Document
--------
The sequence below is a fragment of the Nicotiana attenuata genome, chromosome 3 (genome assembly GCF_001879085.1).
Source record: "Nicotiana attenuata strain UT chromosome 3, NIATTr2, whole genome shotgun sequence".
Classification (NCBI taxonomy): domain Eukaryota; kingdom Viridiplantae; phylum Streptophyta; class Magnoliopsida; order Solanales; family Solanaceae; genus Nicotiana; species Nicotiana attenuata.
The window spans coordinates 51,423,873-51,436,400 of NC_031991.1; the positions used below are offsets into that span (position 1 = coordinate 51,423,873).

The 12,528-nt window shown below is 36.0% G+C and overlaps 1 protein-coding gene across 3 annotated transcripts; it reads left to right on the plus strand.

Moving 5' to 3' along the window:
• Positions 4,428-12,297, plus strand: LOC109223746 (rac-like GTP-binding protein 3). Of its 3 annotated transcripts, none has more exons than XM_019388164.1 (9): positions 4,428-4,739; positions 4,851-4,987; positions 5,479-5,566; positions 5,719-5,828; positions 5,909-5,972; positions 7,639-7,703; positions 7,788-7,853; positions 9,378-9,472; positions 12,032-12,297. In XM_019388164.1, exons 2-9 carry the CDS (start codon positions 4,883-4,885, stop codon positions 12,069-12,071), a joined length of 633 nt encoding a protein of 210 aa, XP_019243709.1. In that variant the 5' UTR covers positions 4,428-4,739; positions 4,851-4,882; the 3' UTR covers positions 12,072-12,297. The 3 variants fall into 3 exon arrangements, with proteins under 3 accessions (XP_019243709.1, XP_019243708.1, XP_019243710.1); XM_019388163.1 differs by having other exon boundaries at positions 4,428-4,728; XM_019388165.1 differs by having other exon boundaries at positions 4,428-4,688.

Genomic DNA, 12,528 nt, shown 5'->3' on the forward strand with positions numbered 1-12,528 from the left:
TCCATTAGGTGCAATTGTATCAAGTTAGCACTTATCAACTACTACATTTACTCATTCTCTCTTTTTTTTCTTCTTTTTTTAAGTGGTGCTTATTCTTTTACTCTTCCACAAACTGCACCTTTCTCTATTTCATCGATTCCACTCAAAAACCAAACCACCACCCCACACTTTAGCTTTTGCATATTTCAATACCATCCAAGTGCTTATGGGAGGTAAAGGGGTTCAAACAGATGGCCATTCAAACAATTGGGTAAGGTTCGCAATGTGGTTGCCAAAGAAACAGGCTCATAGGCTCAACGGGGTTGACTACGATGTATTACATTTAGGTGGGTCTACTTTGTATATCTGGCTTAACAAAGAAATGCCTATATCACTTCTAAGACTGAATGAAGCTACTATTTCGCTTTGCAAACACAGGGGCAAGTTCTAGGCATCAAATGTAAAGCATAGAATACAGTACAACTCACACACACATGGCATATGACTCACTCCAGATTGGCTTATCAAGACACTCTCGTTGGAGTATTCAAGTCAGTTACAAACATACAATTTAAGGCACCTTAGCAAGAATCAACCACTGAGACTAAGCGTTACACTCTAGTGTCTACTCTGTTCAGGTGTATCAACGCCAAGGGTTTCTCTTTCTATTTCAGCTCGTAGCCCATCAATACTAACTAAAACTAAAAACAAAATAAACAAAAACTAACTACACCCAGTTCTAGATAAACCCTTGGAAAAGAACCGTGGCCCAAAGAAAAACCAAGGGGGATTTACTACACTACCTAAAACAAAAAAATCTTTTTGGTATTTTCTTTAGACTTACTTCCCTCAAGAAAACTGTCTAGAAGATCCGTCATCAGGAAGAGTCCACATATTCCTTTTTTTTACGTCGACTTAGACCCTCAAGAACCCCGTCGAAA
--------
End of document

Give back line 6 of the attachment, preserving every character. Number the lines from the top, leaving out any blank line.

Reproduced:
Moving 5' to 3' along the window: